Having concluded the Mahwah police officers were lawfully on the premises pursuant to the emergency aid doctrine, the court additionally ruled the police properly seized the drugs and paraphernalia in the living room and the handgun on the floor in the upstairs bedroom as within their plain view, given the information that the purported victim might have been "drugged up" and the individual inside the home possessed and/or pointed a weapon at Tagliaferro and/or Lopez.
Lastly, the court determined that based on the totality of the circumstances, the State proved the Consent to Search signed by Migliore was voluntarily given and all items of contraband and evidence found in the house and in the SUV based on the consent were validly seized. Judge Carroll rejected the defense claim that Migliore was under arrest at the time of the consent, finding instead that he and defendant were the subjects of an investigative detention. Moreover, even if Lt. Clancy had indicated he would seek a search warrant if necessary, as contended by the defense, the court concluded such statement would not vitiate Migliore's consent, particularly since the police had probable cause to obtain the warrant. See State v. Cancel, 256 N.J. Super. 430, 433-34 (App. Div. 1992). This appeal ensued.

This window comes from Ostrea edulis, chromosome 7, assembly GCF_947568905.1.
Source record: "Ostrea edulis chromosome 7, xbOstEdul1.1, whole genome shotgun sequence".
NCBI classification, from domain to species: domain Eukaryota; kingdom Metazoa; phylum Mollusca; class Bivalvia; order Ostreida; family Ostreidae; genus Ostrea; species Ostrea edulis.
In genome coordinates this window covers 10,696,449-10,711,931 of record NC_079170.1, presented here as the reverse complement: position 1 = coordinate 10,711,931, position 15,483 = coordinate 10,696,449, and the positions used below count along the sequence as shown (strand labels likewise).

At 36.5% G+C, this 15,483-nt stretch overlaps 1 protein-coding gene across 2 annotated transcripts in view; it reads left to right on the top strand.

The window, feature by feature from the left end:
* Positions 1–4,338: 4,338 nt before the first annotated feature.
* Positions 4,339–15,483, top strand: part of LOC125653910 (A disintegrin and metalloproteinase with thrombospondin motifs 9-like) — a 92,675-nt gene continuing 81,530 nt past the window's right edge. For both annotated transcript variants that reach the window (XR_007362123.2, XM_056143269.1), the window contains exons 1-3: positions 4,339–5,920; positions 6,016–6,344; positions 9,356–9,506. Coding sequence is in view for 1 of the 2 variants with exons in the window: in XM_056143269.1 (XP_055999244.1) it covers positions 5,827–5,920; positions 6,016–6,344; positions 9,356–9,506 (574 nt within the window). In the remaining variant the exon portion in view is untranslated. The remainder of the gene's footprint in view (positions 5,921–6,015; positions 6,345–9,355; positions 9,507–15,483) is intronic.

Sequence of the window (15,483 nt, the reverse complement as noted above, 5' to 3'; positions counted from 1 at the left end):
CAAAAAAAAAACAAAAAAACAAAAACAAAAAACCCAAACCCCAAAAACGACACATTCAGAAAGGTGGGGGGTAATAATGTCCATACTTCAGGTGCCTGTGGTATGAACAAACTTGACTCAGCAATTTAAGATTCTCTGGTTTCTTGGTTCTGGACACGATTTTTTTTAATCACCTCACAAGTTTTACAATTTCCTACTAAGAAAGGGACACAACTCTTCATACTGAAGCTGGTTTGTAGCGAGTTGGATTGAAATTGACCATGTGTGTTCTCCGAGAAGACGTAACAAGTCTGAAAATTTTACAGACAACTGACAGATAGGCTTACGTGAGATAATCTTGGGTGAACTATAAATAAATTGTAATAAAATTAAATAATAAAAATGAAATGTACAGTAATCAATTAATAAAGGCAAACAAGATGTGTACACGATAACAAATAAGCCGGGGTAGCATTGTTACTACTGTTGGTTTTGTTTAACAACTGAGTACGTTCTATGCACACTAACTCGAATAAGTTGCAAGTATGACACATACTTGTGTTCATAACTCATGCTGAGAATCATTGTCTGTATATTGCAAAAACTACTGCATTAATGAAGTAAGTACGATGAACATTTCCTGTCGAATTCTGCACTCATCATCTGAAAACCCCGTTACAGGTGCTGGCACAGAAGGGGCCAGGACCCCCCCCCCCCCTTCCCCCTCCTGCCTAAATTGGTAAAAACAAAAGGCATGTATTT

On appeal, defendant raises the following issues:
THE MOTION COURT ERRED IN ITS APPLICATION OF THE FACTS TO THE LAW AND IN ITS DENIAL OF DEFENDANT'S MOTION TO SUPPRESS.
A. The police lacked objectively reasonable grounds for believing an "emergency" existed, and their warrantless non-consen[s]ual entry of defendant's residence was constitutionally unjustified.
B. The police "sweep" of the Migliore home was unlawful.
C. The "consent" to search the Migliore home executed by Gregory Migliore was constitutionally involuntary, and the resulting warrantless search violated Defendant's rights under the Fourth Amend. and Article I, para. 7 of the N.J. Constitution.
We have considered these arguments in light of the record and applicable legal standards, and affirm substantially for the reasons stated by Judge Carroll in his comprehensive written opinion of March 23, 2007. We add only the following brief comments.